Food Safety Evaluation of Crops Produced through Biotechnology

August 16, 2002

Article published by the Journal of the American College of Nutrition
Author: Bruce M. Chassy, PhD
University of Illinois, Urbana, Illinois

Summary

Agricultural biotechnology has been widely adopted in agriculture but is also the focus of controversy. Questions have arisen regarding food and environmental safety. In the US, responsibility for ensuring agricultural and environmental safety is delegated to the USDA and EPA, respectively. The FDA has primary responsibility for food safety, with the exception that the EPA has responsibility for the safety of proteins in plants associated with insect defense mechanisms. The food safety assessment, whether performed by the FDA or the EPA, requires evaluation of the safety of 1) the newly added DNA, 2) the safety of the newly introduced gene product and 3) the overall safety of the balance of the food. A paradigm called "Substantial Equivalence" guides the assessment. The principal food safety issues for new varieties crops are 1) potential toxicity of the newly introduced protein(s), 2) potential changes in allergenicity, 3) changes in nutrient composition, 4) unintended effects giving rise to allergenicity or toxicity and 5) the safety of antibiotic resistance marker-encoded proteins included with the transgene. All of these must be taken in the context of the predicted range of dietary exposures. The evaluation seeks to establish that there is a "reasonable likelihood of safety" and that new varieties are as safe as or safer than crops produced by traditional methods. Indeed, after extensive safety testing and some five years of experience with such crops in the marketplace, there is not a single report that would lead an expert food scientist to question the safety of such transgenic crops now in use.

Key teaching points:

  • The EPA, USDA and FDA have responsibility for regulating the food and environmental safety of food produced through biotechnology.

  • Substantial Equivalence guides the identification of differences between a new variety and its conventional counterpart.

  • Pre-market safety assessment evaluates the safety of the newly introduced DNA and proteins. Predicted dietary exposure is an important consideration.

  • A major focus of the assessment is to determine if any unintended and undesirable changes have occurred. Similarity of the plantís appearance, properties and composition is evidence that no significant changes have occurred.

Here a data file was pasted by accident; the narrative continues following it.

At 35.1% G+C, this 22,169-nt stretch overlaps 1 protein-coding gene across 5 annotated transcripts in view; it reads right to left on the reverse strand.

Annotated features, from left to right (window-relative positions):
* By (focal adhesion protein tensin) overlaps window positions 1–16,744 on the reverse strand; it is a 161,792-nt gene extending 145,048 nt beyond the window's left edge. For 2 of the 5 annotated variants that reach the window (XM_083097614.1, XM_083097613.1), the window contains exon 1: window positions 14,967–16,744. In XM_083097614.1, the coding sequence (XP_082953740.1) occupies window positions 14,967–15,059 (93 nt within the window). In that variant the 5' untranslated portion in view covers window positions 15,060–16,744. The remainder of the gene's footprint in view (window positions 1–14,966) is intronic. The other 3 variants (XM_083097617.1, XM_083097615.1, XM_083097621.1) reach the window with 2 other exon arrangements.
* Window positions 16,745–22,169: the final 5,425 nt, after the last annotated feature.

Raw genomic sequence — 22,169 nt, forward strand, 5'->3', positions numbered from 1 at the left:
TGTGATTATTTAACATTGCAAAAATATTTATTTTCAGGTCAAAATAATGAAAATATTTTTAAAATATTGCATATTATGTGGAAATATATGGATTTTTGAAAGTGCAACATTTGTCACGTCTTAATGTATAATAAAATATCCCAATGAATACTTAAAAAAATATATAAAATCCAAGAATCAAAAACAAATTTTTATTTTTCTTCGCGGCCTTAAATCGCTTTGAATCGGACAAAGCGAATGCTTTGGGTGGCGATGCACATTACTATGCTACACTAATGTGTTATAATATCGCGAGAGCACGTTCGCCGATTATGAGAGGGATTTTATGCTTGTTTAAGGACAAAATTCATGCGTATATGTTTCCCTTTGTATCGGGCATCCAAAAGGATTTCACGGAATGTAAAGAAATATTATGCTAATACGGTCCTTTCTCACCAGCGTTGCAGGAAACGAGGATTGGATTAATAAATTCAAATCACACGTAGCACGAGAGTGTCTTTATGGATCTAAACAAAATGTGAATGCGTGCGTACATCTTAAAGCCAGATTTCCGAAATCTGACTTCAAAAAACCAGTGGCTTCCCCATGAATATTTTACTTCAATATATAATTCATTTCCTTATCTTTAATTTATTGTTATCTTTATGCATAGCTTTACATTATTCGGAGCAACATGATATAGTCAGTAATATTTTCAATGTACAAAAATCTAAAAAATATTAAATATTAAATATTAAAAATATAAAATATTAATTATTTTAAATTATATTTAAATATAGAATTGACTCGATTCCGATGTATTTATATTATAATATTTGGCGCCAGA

• The crops approved to date (50) are essentially identical to their conventional counterparts.

  • The safety assessment has concluded that there are no new or unusual risks and that the crops are as safe as their conventional counterparts.

Review in Crop Biotech Update
(A weekly summary of world developments in agri-biotech for developing countries, produced by the Global Knowledge Center on Crop Biotechnology, International Service for the Acquisition of Agri-biotech Applications SEAsiaCenter (ISAAA), and CAB International)

Dr. Bruce Chassy of the University of Illinois, states that "crops produced through biotechnology have proven to be as safe as or safer than crops produced by conventional breeding". He further elaborates that these crops could even be safer using Bt corn as an example. It needs less pesticides thus there would be less exposure to farmers, surrounding communities and non-target organisms.

Chassy's article "Food safety evaluation of crops produced through biotechnology" was published in the Journal of the American College of Nutrition, Vol. 21, No. 3 (2002). He described the evaluation process GM foods undergo before it is approved for cultivation and eventual commercialization.

The author made an analogy regarding a "wait and see" approach regarding technologies. He said that had the US waited to accumulate evidence, they would have abandoned railways because during the first couple of years, early train travel was unsafe and often lethal. He said we would also have abandoned electricity because there were many fires, injuries and deaths at first. In contrast, GM crops have been around for five years and "there is not a single report that would lead an expert food scientist to question the safety of such transgenic crops now in use". Chassy said that a major lesson is that "we should analyze and judge the safety of individual products that are the applications of a
new technology rather than the technology itself".

The article can be downloaded at http://www.jacn.org/cgi/reprint/21/suppl_3/166S.pdf 

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